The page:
The annualized rate that the White House emphasized extrapolates growth numbers as if the current pace held up for a year, and risks overstating big swings. Because the economy’s growth has been so volatile amid the pandemic, economists have urged focusing on quarterly numbers.

Those showed a 7.4 percent gain in the third quarter. That rebound, by far the biggest since reliable statistics began after World War II, still leaves the economy short of its pre-pandemic levels. The pace of recovery has also slowed, and now coronavirus cases are rising again across much of the United States, raising the prospect of further pullback.

“The recovery is stalling out, thanks to Trump’s refusal to have a serious plan to deal with Covid or to pass a new economic relief plan for workers, small businesses and communities,” Mr. Biden’s campaign said in a release ahead of Thursday’s report. The rebound was widely expected, and the campaign characterized it as “a partial return from a catastrophic hit.”

Economists have warned that the recovery could face serious roadblocks ahead. Temporary measures meant to shore up households and businesses — including unemployment insurance supplements and forgivable loans — have run dry. Swaths of the service sector remain shut down as the virus continues to spread, and job losses that were temporary are increasingly turning permanent.

“With coronavirus infections hitting a record high in recent days and any additional fiscal stimulus unlikely to arrive until, at the earliest, the start of next year, further progress will be much slower,” Paul Ashworth, chief United States economist at Capital Economics, wrote in a note following the report.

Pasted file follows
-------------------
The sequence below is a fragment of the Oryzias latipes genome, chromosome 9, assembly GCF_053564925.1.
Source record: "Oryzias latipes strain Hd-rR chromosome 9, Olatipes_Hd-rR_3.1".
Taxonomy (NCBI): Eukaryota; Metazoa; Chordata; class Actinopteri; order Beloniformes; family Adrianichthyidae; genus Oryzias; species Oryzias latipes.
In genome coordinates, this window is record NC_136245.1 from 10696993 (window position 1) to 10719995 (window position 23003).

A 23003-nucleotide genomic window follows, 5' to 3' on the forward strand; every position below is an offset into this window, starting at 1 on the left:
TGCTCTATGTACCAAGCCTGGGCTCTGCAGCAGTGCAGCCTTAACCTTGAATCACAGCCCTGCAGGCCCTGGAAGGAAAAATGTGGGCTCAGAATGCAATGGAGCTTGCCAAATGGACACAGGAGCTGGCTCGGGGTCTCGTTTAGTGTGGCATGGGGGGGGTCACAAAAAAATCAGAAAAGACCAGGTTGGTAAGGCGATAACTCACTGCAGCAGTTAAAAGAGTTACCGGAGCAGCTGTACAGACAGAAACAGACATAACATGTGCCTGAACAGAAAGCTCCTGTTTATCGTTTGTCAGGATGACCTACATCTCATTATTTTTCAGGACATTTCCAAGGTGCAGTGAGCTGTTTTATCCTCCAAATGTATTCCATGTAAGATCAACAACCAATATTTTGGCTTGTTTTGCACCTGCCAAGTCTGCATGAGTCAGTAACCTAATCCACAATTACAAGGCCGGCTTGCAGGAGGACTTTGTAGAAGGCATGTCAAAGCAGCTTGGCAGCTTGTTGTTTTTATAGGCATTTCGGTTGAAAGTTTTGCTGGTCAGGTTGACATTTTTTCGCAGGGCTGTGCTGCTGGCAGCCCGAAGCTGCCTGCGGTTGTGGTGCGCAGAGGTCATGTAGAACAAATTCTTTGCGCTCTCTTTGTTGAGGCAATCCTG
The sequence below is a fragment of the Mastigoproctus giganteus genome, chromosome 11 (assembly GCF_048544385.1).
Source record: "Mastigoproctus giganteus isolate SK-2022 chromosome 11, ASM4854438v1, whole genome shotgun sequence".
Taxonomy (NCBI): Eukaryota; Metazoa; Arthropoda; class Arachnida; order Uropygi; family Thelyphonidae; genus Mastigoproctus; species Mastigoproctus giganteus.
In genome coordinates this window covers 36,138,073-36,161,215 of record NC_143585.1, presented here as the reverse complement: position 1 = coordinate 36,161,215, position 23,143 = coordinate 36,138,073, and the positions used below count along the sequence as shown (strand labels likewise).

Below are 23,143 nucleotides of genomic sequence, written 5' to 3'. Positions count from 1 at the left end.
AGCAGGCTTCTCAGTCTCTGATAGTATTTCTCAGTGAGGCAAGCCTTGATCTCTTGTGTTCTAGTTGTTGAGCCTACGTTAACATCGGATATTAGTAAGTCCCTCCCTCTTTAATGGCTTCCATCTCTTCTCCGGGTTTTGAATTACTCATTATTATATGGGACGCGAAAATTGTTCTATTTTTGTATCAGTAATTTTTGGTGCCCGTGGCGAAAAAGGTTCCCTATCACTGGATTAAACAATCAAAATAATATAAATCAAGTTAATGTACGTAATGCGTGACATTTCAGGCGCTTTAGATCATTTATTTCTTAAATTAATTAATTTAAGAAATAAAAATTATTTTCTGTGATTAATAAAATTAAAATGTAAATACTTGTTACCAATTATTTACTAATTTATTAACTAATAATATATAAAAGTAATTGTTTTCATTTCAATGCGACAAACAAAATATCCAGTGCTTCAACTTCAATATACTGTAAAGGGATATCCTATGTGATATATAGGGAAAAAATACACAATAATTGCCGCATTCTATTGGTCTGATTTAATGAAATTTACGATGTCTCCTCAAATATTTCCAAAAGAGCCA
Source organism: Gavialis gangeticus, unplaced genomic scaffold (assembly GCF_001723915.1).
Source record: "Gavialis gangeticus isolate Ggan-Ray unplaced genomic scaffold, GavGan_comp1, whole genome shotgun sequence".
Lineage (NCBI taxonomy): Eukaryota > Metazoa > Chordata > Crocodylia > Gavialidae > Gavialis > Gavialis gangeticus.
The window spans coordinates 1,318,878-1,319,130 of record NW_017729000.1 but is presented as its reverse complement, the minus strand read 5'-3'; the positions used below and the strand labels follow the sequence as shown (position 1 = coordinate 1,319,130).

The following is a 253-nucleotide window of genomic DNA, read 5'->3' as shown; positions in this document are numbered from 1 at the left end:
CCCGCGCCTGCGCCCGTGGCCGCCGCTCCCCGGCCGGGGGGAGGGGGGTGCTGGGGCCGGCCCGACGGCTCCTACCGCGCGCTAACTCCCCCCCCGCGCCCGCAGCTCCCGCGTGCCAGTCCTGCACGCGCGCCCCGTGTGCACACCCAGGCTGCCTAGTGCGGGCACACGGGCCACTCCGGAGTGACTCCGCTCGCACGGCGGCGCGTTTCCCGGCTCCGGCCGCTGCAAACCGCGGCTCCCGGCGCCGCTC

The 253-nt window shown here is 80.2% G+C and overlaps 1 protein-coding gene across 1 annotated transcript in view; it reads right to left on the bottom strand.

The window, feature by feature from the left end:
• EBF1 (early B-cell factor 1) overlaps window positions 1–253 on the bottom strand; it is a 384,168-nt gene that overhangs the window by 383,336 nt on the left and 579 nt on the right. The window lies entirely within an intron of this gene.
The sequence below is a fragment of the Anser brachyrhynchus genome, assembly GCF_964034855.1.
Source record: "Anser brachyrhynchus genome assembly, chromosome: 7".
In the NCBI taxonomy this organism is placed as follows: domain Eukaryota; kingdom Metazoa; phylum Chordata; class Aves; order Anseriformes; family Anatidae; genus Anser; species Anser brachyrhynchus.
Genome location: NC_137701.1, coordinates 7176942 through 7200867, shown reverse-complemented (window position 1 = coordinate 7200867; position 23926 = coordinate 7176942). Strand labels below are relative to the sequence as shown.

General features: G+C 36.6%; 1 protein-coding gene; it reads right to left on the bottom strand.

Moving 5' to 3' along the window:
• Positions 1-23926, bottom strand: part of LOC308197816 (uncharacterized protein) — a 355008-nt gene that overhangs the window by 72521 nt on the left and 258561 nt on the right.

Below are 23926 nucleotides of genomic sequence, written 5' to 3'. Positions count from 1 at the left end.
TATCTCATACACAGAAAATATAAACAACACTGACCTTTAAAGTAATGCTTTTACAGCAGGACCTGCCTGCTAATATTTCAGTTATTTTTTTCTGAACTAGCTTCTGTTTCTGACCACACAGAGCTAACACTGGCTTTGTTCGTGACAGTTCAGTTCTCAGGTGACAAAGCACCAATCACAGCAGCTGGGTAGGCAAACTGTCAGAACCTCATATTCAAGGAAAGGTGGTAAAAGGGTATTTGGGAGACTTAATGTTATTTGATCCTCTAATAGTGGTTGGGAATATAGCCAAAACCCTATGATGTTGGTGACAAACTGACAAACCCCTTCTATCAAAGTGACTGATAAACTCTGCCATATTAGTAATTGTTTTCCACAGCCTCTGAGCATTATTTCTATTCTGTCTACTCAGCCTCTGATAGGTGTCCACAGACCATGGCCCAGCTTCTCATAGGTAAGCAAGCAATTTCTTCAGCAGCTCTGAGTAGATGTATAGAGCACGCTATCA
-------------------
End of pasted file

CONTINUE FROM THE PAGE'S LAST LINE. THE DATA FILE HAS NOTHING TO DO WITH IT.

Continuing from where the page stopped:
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Black and Hispanic workers, especially women, lag in the U.S. economic recovery.

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The surge in economic output in the third quarter set a record, but the recovery isn’t reaching everyone.

Economists have long warned that aggregate statistics like gross domestic product can obscure important differences beneath the surface. In the aftermath of the last recession, for example, G.D.P. returned to its previous level in early 2011, even as poverty rates remained high and the unemployment rate for Black Americans was above 15 percent.

Aggregate statistics could be even more misleading during the current crisis. The job losses in the initial months of the pandemic disproportionately struck low-wage service workers, many of them Black and Hispanic women. Service-sector jobs have been slow to return, while school closings are keeping many parents, especially mothers, from returning to work. Nearly half a million Hispanic women have left the labor force over the last three months.